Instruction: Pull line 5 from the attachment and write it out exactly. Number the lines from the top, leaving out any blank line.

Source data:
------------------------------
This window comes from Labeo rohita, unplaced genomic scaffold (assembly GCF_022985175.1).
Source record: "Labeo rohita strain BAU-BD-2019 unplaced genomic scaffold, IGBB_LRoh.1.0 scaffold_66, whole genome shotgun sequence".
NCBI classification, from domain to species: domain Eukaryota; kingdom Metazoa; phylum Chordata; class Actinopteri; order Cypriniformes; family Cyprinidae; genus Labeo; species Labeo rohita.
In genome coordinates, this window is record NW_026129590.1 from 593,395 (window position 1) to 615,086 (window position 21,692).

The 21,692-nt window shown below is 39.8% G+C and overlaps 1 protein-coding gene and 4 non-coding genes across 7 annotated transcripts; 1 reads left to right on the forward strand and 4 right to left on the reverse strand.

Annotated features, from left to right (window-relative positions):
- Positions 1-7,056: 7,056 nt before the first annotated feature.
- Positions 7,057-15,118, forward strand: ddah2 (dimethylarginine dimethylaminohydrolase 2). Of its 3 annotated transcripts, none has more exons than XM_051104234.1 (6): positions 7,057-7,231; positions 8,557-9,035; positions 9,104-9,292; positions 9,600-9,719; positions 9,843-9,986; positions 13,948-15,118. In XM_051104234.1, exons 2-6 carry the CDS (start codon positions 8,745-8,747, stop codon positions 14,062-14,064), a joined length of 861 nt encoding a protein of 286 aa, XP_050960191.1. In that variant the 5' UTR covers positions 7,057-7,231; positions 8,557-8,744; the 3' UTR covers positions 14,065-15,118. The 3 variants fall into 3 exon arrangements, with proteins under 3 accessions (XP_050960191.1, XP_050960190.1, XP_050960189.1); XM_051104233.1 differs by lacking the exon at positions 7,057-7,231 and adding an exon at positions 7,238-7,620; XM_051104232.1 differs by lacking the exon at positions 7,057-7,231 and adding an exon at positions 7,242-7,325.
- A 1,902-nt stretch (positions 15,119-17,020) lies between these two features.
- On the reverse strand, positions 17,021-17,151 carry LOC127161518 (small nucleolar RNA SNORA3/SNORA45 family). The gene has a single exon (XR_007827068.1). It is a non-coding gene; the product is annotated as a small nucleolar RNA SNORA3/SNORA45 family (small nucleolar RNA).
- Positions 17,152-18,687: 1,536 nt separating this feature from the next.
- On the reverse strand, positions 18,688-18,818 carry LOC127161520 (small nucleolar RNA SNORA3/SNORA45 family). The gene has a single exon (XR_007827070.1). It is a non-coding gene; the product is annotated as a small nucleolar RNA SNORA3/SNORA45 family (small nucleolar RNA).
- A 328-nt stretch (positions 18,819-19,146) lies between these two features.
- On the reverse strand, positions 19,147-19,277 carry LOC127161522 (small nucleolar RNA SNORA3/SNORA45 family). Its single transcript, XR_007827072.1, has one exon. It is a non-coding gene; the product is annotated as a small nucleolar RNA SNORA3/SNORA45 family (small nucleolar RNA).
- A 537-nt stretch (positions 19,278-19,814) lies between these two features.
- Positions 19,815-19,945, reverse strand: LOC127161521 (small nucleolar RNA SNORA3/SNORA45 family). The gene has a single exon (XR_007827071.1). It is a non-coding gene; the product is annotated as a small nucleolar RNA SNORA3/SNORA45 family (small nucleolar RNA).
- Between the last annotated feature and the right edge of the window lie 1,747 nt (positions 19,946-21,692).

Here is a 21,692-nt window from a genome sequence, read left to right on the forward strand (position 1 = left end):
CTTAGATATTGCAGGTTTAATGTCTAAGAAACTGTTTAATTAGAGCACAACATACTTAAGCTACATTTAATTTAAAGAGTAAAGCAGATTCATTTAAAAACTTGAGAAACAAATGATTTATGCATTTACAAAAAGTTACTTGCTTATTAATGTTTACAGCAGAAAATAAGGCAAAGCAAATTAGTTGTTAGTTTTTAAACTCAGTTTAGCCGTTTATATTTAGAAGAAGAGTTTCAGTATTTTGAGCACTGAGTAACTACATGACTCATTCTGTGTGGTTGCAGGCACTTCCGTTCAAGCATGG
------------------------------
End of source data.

The 21,692-nt window shown below is 39.8% G+C and overlaps 1 protein-coding gene and 4 non-coding genes across 7 annotated transcripts; 1 reads left to right on the forward strand and 4 right to left on the reverse strand.